Birmingham & Black Country

'Speak Brummie' app is released

Alan Dugmore. Photo: Athernet Web Solutions
Image caption Mr Dugmore, who lives in Quinton, was chosen after a series of test recordings and interviews

A retired paramedic whose family has lived in Birmingham since 1767 has been chosen as the "voice" of the city.

Alan Dugmore, 65, features in a new mobile phone app which helps people understand the Brummie dialect.

Mr Dugmore, who lives in Quinton, was chosen after a series of test recordings and interviews.

He has lived in the city all of his life and traces his family history in the Midlands back to 1746 when his ancestors lived in Staffordshire.

The app, developed by a Manchester-based IT company, follows on from a similar one which translates from Wiganese - the Wigan dialect.

The latest version, iBrummie, will allow users to play phrases in Brummie and translate them into standard English. The app will also translate common phrases into Brummie.

Ajay Kapadia, director of Athernet Web Solutions which developed the app, said: "We had a number of applicants and it was a very close thing. Some people we listened to seemed to be trying too hard and in the end we felt that Alan's is a genuine dialect that has been developed over many years.

"Other applicants auditioned by sending computer files, but Alan's first test was done over the telephone. We knew it was something special straight away."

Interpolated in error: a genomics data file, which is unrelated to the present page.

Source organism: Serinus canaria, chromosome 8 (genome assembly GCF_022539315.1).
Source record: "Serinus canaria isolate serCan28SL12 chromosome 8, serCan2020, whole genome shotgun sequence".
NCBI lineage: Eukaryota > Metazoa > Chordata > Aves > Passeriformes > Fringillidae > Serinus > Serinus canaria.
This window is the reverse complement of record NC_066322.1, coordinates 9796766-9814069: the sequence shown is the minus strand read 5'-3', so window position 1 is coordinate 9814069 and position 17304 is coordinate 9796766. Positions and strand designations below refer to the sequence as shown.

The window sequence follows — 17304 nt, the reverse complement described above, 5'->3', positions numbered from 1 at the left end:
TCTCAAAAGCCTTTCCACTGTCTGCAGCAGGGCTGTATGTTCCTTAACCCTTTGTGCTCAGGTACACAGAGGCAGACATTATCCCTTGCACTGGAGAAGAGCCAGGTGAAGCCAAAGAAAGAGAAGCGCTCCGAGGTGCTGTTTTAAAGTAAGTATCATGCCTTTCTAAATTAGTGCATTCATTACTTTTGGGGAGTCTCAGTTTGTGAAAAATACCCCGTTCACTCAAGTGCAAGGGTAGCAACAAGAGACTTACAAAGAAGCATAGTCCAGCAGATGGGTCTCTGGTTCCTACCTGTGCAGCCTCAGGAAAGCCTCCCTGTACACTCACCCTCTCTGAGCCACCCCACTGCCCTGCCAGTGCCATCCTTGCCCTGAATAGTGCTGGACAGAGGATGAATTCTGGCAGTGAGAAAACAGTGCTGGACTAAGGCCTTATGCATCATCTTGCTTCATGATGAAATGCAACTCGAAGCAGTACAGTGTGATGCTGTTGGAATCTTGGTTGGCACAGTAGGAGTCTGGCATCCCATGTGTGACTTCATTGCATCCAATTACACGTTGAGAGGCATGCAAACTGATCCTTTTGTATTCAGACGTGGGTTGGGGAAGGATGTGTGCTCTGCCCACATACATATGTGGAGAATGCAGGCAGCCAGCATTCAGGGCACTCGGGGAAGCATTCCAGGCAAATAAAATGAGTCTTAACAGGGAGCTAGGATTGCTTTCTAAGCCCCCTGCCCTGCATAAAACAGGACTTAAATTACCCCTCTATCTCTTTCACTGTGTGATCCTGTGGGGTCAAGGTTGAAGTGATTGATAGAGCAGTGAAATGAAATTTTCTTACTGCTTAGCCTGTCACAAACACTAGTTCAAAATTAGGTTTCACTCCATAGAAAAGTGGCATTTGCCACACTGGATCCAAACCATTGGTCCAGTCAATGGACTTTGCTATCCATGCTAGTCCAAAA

Mr Dugmore, who is married and has two children and three grandchildren, said he was delighted to be chosen.

"It's bostin," he said.

He added he was keen to get involved in the project and provide a number of extra phrases that he has used over the years and correct some errors.

"Some of the phrases were more Yam Yam [Black Country dialect] than Brummie so I soon put them right on that," he said.

"It's great being involved in the iBrummie app as I'm keen on local history and something like this really brings it to life."

Mr Dugmore joined the ambulance service in 1983 and was recruited as one of Birmingham's first paramedics in 1990.

He spent more than 20 years with the service until he had to retire through disability in 2004 following treatment for cancer.

He added he did not dwell on his disability and had enjoyed his time with the ambulance service.

A spokesman for the company said they are looking at the possibility of doing a yam-yam app in the near future as well as other regional dialects.

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